"For ozone pollution, Los Angeles has topped the list the past 17 or 18 reports."
The report did find evidence of cleaner air, however. While 125 million Americans are still living with high rates of pollution, the report found it was a drop of 41 million from the 2016 report, based on earlier data.
The progress in cleaner air has come in part due to cleaner power plants and increased use of cleaner vehicles and engines, leading to fewer days of high ozone levels and lower levels of year-round particle pollution.
California cities top the list of those most polluted by short-term particle pollution, among them Bakersfield, Fresno, San Jose, and San Francisco.
READ MORE: California's cap-and-trade on carbon emissions upheld
California’s efforts to tackle climate change crosses party lines. Under Arnold Schwarzenegger, who served as governor from 2003 to 2011, the state developed the most aggressive pollution-control programs in the nation.
California has been the lead state in passing ambitions measures on pollution control and conservation often serving as a model for national and even international environmental law.
Governor Brown has long been an environmental advocate, including when he first served as governor in the 1970s. He has made this a central focus as he enters his final 18 months in office. In an interview, he said the president’s action was “a colossal mistake and defies science.”
“Erasing climate change may take place in Donald Trump’s mind, but nowhere else,” Mr. Brown said, according to the New York Times.
On June 1, President Donald Trump announced he was withdrawing the US from the Paris agreement on climate change, a UN treaty signed by almost 200 nations in 2016 and considered a major achievement by his predecessor, Barack Obama.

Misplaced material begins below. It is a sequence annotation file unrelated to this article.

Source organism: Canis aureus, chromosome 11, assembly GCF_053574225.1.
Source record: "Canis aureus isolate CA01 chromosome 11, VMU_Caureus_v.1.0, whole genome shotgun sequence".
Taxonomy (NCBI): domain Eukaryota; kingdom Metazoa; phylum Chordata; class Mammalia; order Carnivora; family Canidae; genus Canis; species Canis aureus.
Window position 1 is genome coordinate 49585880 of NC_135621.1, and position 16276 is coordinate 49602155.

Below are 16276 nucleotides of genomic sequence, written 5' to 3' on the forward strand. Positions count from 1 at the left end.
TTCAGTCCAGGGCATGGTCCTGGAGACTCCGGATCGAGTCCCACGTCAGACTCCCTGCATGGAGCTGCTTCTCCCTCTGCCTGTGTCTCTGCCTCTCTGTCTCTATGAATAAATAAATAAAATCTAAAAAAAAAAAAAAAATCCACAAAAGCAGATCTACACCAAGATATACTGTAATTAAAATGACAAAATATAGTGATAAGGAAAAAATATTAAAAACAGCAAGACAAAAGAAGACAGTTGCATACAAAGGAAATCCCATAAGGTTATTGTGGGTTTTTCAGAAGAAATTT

“In order to fulfill my solemn duty to protect America and its citizens, the US will withdraw from the Paris climate accord,” Trump said.
He said his administration would begin negotiations to reenter the Paris accord or another climate treaty “on terms that are fair” to the US.
Implementing the pact would have cost the US trillions of dollars and hundreds of thousands of lost industrial jobs, with massive reductions to the production of paper, cement, iron and steel, coal, and natural gas, Trump said, explaining his decision.
The same day, 61 mayors from across the United States, representing 36 million Americans, released a statement saying they would continue to uphold the goals set by the Paris Agreement.
Together, the “Climate Mayors” said they would work toward meeting the 1.5 celsius target set in the Paris Agreement and continue to invest in renewable energy and electric cars, while cutting greenhouse gas emissions.
“And if the President wants to break the promises made to our allies enshrined in the historic Paris Agreement, we’ll build and strengthen relationships around the world to protect the planet from devastating climate risks,” the Climate Mayors wrote.